Brokenness to Beauty

Transforming Your Brokenness into a Beautiful Life

Feeding Jesus


They filtered in slowly, mostly one by one. Loners, carrying their backpacks or bags. There were a few who came with a friend, but most entered the room alone. A wave and smile or nod of greeting between some, for they know each other. They see each other every day. On the streets. Their home. The community of the homeless.

They eventually packed out the room, an estimated 140 in attendance. Mostly men, a few women. The church service comes first, with singing and a message, then the meal. We, eight of us from our home Bible study group and a couple of other groups from our church, were there to serve the food, clean up and otherwise help as assigned. The men’s ministry from our church did the cooking.

FLOOD*  hosts these worship service/meal events, called Community Celebrations, for the homeless each Saturday and has done so for several years. They have been perfecting their system for these Community Celebrations and it runs quite well. Compassion mixed with wisdom.

Karri and her husband and kids, also from our church opened the service with singing. She, with her strong mezzo-soprano, is the lead vocalist; her young daughter sings harmony and husband, Adam, plays guitar and sings. Their older son manned the audio-visual system (what a talented family!).

The songs were familiar; we sing them in church frequently. But somehow, sitting in the back of the room, seeing all these men and women singing, some raising hands, others standing in worship when the rest of us are sitting, stirred my heart and I sang the old words with new awareness. Words of God’s love and forgiveness, of Jesus’ death and resurrection, of his power to make us new.

Broken, shattered, troubled lives in front of and around me, every person a different story. Stories wrapped in human flesh. For a few moments they find something real: the Presence of God. They sing songs of worship. More than for just a meal and a bag of groceries, though those are terribly important when you are hungry. I know there were brothers and sisters in Christ singing “the songs of Zion” with me in that room.  And I thanked God, and prayed His blessings on them.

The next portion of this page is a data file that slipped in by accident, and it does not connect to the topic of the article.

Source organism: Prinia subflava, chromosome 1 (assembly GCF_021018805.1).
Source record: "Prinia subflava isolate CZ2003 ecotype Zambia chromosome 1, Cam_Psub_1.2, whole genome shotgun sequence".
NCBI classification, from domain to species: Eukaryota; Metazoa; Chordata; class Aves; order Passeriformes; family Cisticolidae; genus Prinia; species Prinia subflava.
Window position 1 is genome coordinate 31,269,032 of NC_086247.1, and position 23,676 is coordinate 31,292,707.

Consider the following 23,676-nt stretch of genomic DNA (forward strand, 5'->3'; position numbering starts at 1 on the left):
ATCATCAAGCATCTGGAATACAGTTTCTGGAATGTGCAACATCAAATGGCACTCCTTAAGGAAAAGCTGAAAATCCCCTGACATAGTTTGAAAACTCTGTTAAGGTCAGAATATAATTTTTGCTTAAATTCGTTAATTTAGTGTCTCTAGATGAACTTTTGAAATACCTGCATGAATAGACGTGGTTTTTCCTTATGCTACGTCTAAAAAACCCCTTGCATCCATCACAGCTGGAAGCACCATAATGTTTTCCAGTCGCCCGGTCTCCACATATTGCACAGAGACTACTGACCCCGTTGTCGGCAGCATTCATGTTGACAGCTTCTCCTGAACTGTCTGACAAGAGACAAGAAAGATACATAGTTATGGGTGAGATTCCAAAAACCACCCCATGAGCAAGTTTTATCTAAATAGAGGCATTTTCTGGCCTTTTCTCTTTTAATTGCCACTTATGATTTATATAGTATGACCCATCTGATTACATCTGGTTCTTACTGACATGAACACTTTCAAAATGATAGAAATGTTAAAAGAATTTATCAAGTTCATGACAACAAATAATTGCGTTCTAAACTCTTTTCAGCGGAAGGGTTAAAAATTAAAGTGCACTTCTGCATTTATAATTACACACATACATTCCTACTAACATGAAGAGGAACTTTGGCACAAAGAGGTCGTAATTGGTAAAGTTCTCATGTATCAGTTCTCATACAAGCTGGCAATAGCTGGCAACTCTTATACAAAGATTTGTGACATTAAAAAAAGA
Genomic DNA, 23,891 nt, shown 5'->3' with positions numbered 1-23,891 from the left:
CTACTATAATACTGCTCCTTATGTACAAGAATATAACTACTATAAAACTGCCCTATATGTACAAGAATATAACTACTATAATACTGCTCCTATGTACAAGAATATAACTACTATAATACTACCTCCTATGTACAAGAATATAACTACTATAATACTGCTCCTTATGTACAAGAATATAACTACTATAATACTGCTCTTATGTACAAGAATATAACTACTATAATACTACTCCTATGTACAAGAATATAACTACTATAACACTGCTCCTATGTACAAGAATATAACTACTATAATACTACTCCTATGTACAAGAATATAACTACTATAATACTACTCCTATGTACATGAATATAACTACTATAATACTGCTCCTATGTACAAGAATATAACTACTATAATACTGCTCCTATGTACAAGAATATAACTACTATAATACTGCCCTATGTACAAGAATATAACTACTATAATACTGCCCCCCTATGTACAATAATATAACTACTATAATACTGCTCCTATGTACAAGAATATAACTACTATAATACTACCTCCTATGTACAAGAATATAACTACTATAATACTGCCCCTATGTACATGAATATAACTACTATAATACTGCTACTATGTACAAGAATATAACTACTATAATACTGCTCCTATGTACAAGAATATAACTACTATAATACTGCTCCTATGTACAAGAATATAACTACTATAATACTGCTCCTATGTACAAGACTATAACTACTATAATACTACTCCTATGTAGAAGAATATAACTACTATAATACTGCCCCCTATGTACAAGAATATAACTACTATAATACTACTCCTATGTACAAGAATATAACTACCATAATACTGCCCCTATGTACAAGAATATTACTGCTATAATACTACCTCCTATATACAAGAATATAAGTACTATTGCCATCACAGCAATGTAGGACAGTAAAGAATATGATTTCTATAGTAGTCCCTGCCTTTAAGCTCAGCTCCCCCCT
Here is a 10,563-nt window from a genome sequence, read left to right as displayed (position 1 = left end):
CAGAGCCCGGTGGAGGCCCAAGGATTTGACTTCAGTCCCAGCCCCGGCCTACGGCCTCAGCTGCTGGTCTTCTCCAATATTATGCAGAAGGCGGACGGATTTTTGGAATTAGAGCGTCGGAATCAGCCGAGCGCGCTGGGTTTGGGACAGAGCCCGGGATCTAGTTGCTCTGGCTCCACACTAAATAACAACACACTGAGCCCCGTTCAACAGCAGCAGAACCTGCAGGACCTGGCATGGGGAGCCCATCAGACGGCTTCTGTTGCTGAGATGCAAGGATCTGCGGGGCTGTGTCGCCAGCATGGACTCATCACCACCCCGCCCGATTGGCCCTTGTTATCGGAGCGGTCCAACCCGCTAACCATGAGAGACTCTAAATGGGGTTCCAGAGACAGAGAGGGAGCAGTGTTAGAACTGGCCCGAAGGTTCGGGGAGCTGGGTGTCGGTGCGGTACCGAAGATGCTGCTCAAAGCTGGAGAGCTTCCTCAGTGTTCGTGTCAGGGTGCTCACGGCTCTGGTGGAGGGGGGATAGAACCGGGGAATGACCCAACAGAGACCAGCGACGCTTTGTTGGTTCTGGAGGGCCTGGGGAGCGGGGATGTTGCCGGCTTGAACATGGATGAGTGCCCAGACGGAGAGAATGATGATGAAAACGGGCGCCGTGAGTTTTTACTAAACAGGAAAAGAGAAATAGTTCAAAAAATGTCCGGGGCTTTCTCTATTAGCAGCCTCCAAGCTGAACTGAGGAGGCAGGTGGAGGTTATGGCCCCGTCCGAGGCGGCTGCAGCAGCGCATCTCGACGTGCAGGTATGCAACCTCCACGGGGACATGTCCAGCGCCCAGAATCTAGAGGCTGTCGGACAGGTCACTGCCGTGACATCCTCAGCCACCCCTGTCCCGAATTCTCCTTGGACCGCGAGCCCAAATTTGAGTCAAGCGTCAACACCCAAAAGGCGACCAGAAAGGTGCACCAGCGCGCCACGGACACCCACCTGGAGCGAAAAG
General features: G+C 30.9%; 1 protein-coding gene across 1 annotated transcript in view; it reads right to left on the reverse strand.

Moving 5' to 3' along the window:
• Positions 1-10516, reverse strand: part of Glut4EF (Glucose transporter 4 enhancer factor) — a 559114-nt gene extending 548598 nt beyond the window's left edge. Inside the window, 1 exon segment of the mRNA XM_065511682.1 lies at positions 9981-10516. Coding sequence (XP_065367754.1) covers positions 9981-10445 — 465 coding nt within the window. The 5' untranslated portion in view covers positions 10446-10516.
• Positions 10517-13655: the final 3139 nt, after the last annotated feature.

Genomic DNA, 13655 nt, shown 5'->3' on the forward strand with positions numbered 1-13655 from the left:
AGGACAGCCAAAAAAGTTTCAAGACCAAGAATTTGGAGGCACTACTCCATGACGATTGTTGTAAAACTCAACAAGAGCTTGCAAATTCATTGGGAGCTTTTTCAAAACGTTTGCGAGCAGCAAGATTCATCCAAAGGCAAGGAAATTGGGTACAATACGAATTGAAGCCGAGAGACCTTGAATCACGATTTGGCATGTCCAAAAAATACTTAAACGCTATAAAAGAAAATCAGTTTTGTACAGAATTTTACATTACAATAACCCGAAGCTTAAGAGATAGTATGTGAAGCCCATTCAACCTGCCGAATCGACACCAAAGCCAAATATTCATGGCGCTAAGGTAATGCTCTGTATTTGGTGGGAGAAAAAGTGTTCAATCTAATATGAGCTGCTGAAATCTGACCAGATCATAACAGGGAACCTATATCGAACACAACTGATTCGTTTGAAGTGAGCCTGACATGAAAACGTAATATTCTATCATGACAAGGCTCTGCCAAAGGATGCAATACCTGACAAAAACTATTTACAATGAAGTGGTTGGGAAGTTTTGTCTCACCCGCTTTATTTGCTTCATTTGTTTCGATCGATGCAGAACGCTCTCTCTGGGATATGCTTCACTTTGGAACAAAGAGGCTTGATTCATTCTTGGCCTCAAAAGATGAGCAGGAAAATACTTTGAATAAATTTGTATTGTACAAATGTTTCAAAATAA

Then we served up their plates of food, serving Jesus in a strange disguise.

“Then the King will say to those on his right, ‘Come, you who are blessed by my Father; take your inheritance, the kingdom prepared for you since the creation of the world. For I was hungry and you gave me something to eat, I was thirsty and you gave me something to drink, I was a stranger and you invited me in, I needed clothes and you clothed me, I was sick and you looked after me, I was in prison and you came to visit me.’

“Then the righteous will answer him, ‘Lord, when did we see you hungry and feed you, or thirsty and give you something to drink? When did we see you a stranger and invite you in, or needing clothes and clothe you? When did we see you sick or in prison and go to visit you?’

“The King will reply, ‘Truly I tell you, whatever you did for one of the least of these brothers and sisters of mine, you did for me’” (Matthew 25:34-40, NIV).

*, a ministry to the homeless of Bakersfield, which grew out of another home Bible study group from our church.

New International Version (NIV) Holy Bible, New International Version®, NIV® Copyright ©1973, 1978, 1984, 2011 by Biblica, Inc.® Used by permission. All rights reserved worldwide.


2 thoughts on “Feeding Jesus

  1. What a perfect description of Saturday. While sitting in the “audience,” I noticed a middle-aged woman across the aisle who was frowning during the entire worship time. She looked very unhappy. When we began singing “Amazing Grace,” I saw a tear trailing down her face which soon unraveled her previously distressed disposition. Her pain was palpable. I realized that with all my difficulties, none would probably compare to hers.

  2. Yes. Lots of hurt. Only God knows the heart and its burdens. It was good for my soul to be there. Thanks for being there with us!

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